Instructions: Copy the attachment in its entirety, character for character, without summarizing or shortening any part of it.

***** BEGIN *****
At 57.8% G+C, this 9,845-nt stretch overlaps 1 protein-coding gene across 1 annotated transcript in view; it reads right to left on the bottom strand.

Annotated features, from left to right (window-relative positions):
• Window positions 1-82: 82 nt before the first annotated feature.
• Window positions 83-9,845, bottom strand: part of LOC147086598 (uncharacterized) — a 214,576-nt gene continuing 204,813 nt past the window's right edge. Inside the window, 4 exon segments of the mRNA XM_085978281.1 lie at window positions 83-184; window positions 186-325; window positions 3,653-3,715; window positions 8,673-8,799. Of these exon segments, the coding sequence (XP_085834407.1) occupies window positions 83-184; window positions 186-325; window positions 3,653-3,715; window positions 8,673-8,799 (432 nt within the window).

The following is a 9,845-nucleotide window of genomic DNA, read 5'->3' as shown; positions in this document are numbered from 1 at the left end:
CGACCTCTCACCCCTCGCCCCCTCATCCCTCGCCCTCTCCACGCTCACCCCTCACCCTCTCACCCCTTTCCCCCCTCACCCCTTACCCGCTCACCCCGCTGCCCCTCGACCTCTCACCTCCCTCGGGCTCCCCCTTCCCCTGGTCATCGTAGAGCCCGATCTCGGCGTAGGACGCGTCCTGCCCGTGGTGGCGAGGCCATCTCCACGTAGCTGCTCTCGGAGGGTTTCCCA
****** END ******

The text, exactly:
At 57.8% G+C, this 9,845-nt stretch overlaps 1 protein-coding gene across 1 annotated transcript in view; it reads right to left on the bottom strand.

Annotated features, from left to right (window-relative positions):
• Window positions 1-82: 82 nt before the first annotated feature.
• Window positions 83-9,845, bottom strand: part of LOC147086598 (uncharacterized) — a 214,576-nt gene continuing 204,813 nt past the window's right edge. Inside the window, 4 exon segments of the mRNA XM_085978281.1 lie at window positions 83-184; window positions 186-325; window positions 3,653-3,715; window positions 8,673-8,799. Of these exon segments, the coding sequence (XP_085834407.1) occupies window positions 83-184; window positions 186-325; window positions 3,653-3,715; window positions 8,673-8,799 (432 nt within the window).

The following is a 9,845-nucleotide window of genomic DNA, read 5'->3' as shown; positions in this document are numbered from 1 at the left end:
CGACCTCTCACCCCTCGCCCCCTCATCCCTCGCCCTCTCCACGCTCACCCCTCACCCTCTCACCCCTTTCCCCCCTCACCCCTTACCCGCTCACCCCGCTGCCCCTCGACCTCTCACCTCCCTCGGGCTCCCCCTTCCCCTGGTCATCGTAGAGCCCGATCTCGGCGTAGGACGCGTCCTGCCCGTGGTGGCGAGGCCATCTCCACGTAGCTGCTCTCGGAGGGTTTCCCA